[This Advent season, Centered is sharing Asian American Christian reflections on the topic of “Advent and Empire”. Just as the birth of Christ brought peace and deliverance, we hope these entries can speak God’s truth into our times.]
Christians seem to have a complicated relationship with consumerism around Christmas. So complicated, in fact, that most of us don’t really dwell on the issue. Moving to Taiwan and spending holidays here, however, has emboldened me to look at Christmas and its materialist aspects in a new light.
Christianity and Materialism
It’s hard to say whether Christmas in Taiwan is more or less commercialized than it is in the States. On the one hand, there are definitely more decorations and Christmas carols being played in public places in the States. But on the other hand, as commercialized as Christmas may be in the States, there is still a cultural memory that associates the holiday with the birth of Christ.
The average Taiwanese person, however, might not even know that Christmas is supposed to be a religious holiday. Unlike in the States, it does not occur to non-Christians in Taiwan to attend church on Christmas, unless a church has been advertising holiday activities.
Christianity in Asia has long been associated with money and resources. There are many well-respected schools and hospitals that were founded by Western missionaries, after all. This fuels the stereotype in Asia of Christians and Christian institutions being wealthy. Accordingly, non-Christians in Taiwan have no qualms about attending holiday activities at churches simply to enjoy free food and entertainment.
Expensive White Elephants
As a youth counselor, perhaps it’s not surprising that the relationship between materialism and Christianity is most evident to me in a game—White Elephant.
A “White Elephant” gift exchange in the States or amongst expatriate kids in Taiwan is usually understood as re-gifting something you already own, which often results in hilariously impractical gag gifts. The point of the game is not materialistic in nature; it’s supposed to be about fellowshipping with church family, and maybe poking fun at the materialistic gift-giving tradition that Christmas has become for secular America.
In Taiwan, however, gag gifts are generally not well received. My Taiwanese co-workers have emphasized to me that someone may bring a nice gift, so it would be disappointing if the gift they got in return wasn’t as nice. My co-workers also think that it makes the church look bad if we give out cheap gifts. I had to fight to convince my Taiwanese co-workers to allow me to lead two rounds of “White Elephant,” one round for actual “White Elephant” re-gifts and another round for “nice gifts.” I don’t want, after all, to teach youth that fun necessitates getting a nice gift. I also don’t want to exacerbate what I feel is already a problem in Taiwan: the association between Christianity and materialism.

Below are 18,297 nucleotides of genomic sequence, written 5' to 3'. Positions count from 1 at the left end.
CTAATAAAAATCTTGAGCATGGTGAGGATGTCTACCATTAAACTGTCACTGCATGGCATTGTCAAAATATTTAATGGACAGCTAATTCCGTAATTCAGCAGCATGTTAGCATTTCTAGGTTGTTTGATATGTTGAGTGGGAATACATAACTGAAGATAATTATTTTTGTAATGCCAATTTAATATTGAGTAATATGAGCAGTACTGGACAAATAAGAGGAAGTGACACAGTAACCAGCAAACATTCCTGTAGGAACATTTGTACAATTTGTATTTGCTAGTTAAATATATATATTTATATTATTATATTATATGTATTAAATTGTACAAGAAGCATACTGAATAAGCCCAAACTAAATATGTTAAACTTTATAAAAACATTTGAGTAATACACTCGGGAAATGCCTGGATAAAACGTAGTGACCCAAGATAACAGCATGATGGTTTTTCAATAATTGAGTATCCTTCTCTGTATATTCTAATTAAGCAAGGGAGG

Karma vs. Gift
There is also the issue of Christianity being syncretized with Buddhism and folk religions. In “White Elephant,” this manifests in the idea that if you sacrifice a certain amount of money, you should receive something comparable in return. If you take out the Christ story, what do we have left? An old man—Santa? God? Buddha?—weighing karma and giving appropriate blessings to those who deserve them. Perhaps the familiarity of this picture is why Christmas, despite being a Western import, is “celebrated” to a certain degree in Asia.
This isn’t so different from what we experience in the States. While my Chinese church in California does not blatantly promote a “Prosperity Gospel”, I have found that there is often a Buddhist, Confucian influence on Asian American Christianity. Filial, obedient children are blessed with good grades and success by God. On the opposite side are those Asian American Christians who outright reject Confucian ideologies as “backwards”, finding success in “escaping” traditional Asian values. In both cases, however, being able to buy nice things for yourself and others is often used as a way to measure one’s self-worth.
It may seem odd, but playing “White Elephant” in Taiwan is a reminder to me that there are those in this world – even in the States – who think a relationship with God is transactional. In Asia, perhaps because this ideology is so blatant, Christmas becomes a great opportunity to share with people that material blessings are not a measure of karmic worth.
Christmas should be a reminder to both Asians and Asian Americans that material blessings are nice, but they are not an indicator of how much God loves us. Rather, the Christ story is the real indication of our worth in God’s eyes. God didn’t weigh our karma. He wanted to give us a gift that we didn’t work hard for and that we don’t deserve – salvation through the birth of Christ.